The Manchester Metropolitan University study has found that taking carbohydrate and protein supplements just before and just after low-resistance exercise could boost muscle performance and slow muscle wastage in older people.
Also, this combination appears to deliver greater fitness benefits than undertaking heavy-resistance training with or without changing one's nutritional habits.
This was the first-ever study of the combination of structured exercise and nutritional supplements to focus wholly on older people, and involved a carefully selected sample of around 60 healthy, independent-living adults aged 65 and over.
All the volunteers were randomly divided into groups who underwent different 12 week programmes of physical exercise and nutritional supplementation. Everyone was then re-assessed at the end of the programme.
Some groups undertook low-resistance exercise once a week, while others undertook high-resistance exercise twice a week. Within each group, some of the volunteers took protein and carbohydrate supplements while others did not.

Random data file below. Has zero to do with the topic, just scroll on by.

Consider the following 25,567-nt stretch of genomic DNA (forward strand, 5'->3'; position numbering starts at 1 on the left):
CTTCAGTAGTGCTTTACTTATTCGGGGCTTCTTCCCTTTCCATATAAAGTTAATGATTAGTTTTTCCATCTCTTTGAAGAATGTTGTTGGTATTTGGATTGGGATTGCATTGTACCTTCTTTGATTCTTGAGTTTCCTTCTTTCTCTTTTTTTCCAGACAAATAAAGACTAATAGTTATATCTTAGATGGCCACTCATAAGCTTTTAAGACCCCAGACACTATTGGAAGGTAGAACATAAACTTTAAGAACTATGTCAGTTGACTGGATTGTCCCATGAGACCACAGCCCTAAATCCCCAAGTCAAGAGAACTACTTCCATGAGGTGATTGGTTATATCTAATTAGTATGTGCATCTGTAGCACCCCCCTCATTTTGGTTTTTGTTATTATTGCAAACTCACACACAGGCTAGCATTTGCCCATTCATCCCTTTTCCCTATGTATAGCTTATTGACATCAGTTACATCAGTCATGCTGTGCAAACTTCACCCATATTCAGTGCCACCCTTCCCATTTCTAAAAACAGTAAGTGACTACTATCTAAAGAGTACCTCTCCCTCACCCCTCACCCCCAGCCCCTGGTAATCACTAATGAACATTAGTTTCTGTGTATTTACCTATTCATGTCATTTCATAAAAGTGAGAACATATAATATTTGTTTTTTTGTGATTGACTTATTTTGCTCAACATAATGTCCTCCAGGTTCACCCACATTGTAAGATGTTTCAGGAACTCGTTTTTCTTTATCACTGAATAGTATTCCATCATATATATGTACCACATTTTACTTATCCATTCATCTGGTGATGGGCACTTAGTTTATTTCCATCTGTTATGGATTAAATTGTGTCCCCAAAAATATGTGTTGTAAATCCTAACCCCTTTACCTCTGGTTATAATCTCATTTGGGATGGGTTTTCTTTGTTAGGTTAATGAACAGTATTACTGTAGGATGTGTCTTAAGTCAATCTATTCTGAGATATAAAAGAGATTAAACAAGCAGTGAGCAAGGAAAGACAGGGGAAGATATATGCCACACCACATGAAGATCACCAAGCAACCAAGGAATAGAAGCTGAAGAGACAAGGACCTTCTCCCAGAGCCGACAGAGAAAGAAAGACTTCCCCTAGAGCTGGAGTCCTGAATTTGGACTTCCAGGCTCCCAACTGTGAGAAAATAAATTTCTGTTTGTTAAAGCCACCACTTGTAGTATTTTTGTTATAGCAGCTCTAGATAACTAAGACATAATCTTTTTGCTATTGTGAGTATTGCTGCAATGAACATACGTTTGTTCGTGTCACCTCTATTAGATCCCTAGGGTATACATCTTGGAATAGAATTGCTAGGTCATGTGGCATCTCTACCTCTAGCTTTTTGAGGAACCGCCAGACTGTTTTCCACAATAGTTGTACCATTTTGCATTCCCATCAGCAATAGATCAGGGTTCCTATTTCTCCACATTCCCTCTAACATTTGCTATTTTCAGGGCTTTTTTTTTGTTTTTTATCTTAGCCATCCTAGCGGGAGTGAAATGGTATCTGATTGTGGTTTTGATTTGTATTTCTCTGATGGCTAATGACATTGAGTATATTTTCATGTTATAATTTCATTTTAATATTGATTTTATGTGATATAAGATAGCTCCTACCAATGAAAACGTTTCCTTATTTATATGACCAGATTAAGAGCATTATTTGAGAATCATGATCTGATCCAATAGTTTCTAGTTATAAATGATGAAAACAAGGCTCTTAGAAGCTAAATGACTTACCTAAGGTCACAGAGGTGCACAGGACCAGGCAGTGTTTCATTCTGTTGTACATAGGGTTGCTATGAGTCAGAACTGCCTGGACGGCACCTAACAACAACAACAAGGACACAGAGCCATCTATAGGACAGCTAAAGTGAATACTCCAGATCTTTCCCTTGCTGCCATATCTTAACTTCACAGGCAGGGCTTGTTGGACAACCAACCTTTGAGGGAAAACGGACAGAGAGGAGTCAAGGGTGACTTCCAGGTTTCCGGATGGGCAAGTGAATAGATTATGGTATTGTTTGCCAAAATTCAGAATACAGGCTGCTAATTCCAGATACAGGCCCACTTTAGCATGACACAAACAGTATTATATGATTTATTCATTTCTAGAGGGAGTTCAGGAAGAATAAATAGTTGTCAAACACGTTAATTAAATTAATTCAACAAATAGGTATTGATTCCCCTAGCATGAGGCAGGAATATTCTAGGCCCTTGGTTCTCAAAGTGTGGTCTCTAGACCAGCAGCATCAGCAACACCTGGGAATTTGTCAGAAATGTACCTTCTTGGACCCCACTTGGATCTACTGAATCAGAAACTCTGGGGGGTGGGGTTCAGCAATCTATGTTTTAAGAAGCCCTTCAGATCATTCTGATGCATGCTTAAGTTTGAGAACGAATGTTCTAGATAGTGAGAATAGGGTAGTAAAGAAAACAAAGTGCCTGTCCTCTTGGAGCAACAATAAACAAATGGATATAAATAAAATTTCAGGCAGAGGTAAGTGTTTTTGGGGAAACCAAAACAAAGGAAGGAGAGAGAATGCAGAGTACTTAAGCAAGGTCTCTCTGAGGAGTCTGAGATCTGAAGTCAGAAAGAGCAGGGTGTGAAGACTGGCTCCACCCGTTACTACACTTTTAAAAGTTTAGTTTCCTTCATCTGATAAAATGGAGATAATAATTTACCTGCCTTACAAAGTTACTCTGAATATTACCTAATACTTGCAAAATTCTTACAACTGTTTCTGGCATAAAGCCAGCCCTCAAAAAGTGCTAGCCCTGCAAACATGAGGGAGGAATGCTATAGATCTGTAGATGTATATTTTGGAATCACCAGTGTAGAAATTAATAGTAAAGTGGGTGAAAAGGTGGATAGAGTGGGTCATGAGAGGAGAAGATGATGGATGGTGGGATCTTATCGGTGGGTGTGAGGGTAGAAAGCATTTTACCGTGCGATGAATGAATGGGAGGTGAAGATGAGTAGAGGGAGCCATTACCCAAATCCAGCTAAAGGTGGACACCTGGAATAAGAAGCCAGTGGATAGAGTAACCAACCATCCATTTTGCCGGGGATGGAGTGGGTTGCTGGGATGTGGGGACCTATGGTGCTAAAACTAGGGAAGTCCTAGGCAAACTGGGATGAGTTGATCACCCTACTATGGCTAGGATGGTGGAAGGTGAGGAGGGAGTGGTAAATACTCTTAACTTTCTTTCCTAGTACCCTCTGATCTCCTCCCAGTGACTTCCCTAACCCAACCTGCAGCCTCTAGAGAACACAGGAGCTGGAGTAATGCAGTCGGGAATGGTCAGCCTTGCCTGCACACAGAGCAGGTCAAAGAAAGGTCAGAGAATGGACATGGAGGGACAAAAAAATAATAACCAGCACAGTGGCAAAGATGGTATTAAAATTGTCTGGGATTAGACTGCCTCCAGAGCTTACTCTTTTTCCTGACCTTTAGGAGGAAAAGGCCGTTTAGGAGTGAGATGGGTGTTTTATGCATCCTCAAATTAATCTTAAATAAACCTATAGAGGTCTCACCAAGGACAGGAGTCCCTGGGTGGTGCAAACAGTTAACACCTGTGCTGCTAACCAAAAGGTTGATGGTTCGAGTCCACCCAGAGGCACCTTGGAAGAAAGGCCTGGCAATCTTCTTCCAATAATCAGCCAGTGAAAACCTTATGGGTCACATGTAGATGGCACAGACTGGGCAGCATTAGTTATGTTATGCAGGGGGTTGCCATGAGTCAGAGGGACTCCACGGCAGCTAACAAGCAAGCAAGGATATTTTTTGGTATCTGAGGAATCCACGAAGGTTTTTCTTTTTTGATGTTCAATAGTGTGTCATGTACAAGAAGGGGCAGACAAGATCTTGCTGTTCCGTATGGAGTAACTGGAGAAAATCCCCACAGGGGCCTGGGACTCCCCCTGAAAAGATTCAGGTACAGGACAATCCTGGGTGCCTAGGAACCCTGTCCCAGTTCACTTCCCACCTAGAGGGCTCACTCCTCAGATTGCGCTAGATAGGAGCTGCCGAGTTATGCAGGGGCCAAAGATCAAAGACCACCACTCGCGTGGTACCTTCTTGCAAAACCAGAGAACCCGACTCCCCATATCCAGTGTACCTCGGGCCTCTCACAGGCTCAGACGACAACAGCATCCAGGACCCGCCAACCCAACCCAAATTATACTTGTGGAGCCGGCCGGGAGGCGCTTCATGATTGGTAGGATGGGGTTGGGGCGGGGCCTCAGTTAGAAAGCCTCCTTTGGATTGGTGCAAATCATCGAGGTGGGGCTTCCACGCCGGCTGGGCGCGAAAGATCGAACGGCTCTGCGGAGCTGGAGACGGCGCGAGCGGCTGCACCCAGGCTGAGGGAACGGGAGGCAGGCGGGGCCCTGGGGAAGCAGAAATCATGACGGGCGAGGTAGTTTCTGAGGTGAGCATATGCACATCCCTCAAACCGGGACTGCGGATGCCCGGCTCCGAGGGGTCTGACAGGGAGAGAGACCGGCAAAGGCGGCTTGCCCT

When all the participants were re-assessed at the end of the 12 week programme, it was observed that muscle size and strength had increased in all groups.
However, according to the results, older people would derive the most benefits if they took appropriate supplements coupled with low-intensity exercise.
"Maintaining muscle performance and arresting muscle wastage can offer older people real improvements in their quality of life. Though we still need to assess precisely what level of exercise gives the best results, we believe we've shown that regular low-resistance exercise complemented by the right nutritional supplements could boost the well-being of the UK's ageing population," said Dr Gladys Pearson, who led the research.
The researchers are now aiming to look at the effectiveness of novel combinations of strength training and nutritional supplementation as a way of speeding recovery and improving mobility for old and young orthopaedic surgery patients.
The findings of the study were discussed at this year's BA Festival of Science in Liverpool.